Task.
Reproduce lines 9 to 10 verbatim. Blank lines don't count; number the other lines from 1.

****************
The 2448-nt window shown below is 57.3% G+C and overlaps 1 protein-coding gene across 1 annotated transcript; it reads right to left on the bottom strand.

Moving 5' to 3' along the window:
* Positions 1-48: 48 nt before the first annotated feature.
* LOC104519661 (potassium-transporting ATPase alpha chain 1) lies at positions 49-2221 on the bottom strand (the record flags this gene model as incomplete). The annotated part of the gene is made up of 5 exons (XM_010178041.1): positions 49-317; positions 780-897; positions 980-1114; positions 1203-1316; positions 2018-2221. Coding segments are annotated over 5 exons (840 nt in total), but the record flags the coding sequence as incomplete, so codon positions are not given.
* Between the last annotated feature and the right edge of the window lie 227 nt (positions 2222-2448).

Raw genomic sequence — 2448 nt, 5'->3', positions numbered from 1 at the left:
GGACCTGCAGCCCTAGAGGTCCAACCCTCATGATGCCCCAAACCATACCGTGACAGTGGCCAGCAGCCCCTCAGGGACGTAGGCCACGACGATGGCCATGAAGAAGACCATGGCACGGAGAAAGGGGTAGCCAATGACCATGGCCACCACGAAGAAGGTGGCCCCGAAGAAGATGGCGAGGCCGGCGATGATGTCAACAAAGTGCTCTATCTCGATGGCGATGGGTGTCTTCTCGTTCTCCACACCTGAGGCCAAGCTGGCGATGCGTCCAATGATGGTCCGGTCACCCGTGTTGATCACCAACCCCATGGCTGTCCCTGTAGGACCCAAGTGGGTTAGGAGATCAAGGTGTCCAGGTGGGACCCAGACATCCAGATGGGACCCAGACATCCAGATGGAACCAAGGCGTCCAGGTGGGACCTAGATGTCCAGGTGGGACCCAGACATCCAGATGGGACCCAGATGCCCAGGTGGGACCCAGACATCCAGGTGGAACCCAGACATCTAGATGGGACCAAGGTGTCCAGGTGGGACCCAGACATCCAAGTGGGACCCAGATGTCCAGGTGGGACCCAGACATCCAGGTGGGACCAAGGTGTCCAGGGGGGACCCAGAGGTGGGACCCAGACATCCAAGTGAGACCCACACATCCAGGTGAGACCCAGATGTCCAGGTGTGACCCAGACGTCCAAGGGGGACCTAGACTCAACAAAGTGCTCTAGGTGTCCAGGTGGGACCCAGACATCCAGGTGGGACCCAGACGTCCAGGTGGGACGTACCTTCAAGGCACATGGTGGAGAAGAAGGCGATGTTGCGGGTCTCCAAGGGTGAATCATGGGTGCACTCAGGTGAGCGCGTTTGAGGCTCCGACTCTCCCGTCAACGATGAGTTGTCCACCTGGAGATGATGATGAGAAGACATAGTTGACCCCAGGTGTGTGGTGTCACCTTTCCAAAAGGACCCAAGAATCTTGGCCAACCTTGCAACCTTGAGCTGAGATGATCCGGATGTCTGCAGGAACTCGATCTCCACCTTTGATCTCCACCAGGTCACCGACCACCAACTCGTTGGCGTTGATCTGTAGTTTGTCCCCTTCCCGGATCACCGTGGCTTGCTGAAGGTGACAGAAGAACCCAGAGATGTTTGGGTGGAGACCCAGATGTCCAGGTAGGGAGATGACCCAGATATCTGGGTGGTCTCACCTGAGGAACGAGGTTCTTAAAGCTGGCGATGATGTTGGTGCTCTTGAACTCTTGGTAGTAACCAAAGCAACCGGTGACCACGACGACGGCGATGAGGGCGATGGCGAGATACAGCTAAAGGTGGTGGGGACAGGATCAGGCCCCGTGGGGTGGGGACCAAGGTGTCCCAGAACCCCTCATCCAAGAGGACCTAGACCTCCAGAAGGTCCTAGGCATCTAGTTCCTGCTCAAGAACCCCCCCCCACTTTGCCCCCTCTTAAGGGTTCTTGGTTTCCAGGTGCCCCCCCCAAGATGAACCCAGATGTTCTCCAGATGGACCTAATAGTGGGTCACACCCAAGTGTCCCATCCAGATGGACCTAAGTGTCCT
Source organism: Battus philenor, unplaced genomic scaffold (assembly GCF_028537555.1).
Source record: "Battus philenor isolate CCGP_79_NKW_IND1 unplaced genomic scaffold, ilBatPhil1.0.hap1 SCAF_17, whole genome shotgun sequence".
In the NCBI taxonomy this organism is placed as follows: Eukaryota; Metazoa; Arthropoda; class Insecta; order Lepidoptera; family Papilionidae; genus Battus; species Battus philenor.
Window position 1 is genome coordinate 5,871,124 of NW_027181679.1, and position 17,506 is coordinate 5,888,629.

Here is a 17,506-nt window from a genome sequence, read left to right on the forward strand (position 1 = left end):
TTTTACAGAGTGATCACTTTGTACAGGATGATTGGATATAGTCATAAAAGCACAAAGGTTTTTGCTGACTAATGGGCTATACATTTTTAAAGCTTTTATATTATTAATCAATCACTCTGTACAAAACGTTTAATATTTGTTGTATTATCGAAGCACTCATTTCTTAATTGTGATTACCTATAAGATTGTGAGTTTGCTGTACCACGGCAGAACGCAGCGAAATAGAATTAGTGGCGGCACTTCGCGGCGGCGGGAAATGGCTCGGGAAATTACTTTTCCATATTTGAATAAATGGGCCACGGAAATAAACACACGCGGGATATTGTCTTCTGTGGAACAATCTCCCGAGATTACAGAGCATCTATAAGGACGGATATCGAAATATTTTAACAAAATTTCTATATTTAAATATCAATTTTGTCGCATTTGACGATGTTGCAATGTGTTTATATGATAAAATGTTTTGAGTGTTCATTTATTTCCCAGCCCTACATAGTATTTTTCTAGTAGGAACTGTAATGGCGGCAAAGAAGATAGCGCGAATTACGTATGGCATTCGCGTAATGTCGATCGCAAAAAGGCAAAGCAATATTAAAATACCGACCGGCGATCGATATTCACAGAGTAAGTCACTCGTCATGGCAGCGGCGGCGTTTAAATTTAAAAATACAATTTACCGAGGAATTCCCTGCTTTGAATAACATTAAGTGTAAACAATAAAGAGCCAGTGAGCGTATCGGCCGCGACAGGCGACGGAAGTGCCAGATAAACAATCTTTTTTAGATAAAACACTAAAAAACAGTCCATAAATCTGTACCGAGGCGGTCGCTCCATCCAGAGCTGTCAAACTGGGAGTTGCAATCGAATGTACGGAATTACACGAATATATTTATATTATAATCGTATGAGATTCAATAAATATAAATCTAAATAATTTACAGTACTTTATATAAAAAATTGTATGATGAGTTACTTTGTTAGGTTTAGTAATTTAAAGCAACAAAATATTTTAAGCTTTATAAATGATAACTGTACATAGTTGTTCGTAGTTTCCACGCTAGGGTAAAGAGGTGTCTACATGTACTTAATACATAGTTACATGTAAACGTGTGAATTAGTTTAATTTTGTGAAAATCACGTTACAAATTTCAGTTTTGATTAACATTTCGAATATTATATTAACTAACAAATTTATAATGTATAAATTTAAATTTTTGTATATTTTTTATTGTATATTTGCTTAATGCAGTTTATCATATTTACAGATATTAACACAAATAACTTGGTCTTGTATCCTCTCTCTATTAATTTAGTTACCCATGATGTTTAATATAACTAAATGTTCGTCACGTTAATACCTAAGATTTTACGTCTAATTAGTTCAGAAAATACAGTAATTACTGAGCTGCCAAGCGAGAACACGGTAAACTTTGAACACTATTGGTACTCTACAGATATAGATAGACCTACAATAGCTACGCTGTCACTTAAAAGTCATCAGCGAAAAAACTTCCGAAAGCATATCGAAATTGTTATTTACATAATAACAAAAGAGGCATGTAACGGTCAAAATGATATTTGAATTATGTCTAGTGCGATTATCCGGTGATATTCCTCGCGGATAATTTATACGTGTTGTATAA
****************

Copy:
Source record: "Battus philenor isolate CCGP_79_NKW_IND1 unplaced genomic scaffold, ilBatPhil1.0.hap1 SCAF_17, whole genome shotgun sequence".
In the NCBI taxonomy this organism is placed as follows: Eukaryota; Metazoa; Arthropoda; class Insecta; order Lepidoptera; family Papilionidae; genus Battus; species Battus philenor.